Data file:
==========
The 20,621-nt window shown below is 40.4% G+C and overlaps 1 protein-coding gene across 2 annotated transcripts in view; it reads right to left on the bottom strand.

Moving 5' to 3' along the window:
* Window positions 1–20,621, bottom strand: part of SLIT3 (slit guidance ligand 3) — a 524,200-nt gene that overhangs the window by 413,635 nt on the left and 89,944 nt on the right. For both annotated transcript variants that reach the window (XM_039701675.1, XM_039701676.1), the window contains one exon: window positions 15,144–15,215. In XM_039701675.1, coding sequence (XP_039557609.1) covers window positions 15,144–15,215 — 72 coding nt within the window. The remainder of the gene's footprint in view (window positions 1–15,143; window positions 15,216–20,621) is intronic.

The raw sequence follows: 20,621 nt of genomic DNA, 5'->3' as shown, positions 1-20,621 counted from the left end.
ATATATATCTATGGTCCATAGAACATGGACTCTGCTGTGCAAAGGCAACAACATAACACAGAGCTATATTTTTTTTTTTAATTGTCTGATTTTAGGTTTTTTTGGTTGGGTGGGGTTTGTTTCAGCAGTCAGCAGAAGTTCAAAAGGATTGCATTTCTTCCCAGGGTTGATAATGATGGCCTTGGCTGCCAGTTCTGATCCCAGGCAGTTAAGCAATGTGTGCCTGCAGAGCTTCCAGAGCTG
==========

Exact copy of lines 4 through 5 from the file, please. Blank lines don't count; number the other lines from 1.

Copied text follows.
The raw sequence follows: 20,621 nt of genomic DNA, 5'->3' as shown, positions 1-20,621 counted from the left end.
ATATATATCTATGGTCCATAGAACATGGACTCTGCTGTGCAAAGGCAACAACATAACACAGAGCTATATTTTTTTTTTTAATTGTCTGATTTTAGGTTTTTTTGGTTGGGTGGGGTTTGTTTCAGCAGTCAGCAGAAGTTCAAAAGGATTGCATTTCTTCCCAGGGTTGATAATGATGGCCTTGGCTGCCAGTTCTGATCCCAGGCAGTTAAGCAATGTGTGCCTGCAGAGCTTCCAGAGCTG